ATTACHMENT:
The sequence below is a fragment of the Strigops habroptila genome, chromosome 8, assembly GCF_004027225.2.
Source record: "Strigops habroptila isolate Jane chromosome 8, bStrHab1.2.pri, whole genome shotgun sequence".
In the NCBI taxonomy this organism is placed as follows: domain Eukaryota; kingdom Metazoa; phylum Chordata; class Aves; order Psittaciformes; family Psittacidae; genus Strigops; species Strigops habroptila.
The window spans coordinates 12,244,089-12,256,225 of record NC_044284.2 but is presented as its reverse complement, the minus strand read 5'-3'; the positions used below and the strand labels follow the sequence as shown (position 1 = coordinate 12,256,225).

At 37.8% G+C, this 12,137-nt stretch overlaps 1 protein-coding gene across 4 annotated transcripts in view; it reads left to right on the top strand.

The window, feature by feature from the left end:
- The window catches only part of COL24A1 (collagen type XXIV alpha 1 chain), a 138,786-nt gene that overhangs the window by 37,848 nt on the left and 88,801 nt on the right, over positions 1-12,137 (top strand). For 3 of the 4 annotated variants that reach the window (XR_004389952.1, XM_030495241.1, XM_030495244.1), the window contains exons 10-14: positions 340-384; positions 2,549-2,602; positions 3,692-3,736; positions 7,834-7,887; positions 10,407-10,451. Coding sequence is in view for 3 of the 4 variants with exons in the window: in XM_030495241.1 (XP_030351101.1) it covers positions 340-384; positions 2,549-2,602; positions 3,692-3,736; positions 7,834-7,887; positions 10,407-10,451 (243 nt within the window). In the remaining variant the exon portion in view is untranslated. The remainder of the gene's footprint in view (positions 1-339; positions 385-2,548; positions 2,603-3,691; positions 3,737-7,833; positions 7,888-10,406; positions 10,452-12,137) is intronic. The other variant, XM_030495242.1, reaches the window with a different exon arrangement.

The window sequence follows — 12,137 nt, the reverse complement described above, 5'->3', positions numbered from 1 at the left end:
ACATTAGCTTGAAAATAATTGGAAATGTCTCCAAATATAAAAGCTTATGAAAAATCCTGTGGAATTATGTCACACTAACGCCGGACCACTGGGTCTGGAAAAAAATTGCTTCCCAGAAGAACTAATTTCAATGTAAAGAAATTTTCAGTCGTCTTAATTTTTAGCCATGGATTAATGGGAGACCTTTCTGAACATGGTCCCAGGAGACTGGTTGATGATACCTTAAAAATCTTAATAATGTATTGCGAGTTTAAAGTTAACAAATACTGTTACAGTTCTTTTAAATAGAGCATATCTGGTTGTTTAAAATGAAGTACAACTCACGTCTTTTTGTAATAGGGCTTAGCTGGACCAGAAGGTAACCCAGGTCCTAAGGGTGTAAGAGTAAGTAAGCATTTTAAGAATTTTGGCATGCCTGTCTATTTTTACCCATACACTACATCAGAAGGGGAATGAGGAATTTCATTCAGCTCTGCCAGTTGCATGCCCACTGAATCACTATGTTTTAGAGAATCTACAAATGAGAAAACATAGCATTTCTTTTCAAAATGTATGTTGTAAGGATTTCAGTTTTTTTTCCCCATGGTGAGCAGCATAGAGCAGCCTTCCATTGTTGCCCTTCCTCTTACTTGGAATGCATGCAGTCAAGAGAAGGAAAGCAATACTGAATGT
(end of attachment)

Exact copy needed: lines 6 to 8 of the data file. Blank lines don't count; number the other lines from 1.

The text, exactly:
The window, feature by feature from the left end:
- The window catches only part of COL24A1 (collagen type XXIV alpha 1 chain), a 138,786-nt gene that overhangs the window by 37,848 nt on the left and 88,801 nt on the right, over positions 1-12,137 (top strand). For 3 of the 4 annotated variants that reach the window (XR_004389952.1, XM_030495241.1, XM_030495244.1), the window contains exons 10-14: positions 340-384; positions 2,549-2,602; positions 3,692-3,736; positions 7,834-7,887; positions 10,407-10,451. Coding sequence is in view for 3 of the 4 variants with exons in the window: in XM_030495241.1 (XP_030351101.1) it covers positions 340-384; positions 2,549-2,602; positions 3,692-3,736; positions 7,834-7,887; positions 10,407-10,451 (243 nt within the window). In the remaining variant the exon portion in view is untranslated. The remainder of the gene's footprint in view (positions 1-339; positions 385-2,548; positions 2,603-3,691; positions 3,737-7,833; positions 7,888-10,406; positions 10,452-12,137) is intronic. The other variant, XM_030495242.1, reaches the window with a different exon arrangement.

The window sequence follows — 12,137 nt, the reverse complement described above, 5'->3', positions numbered from 1 at the left end: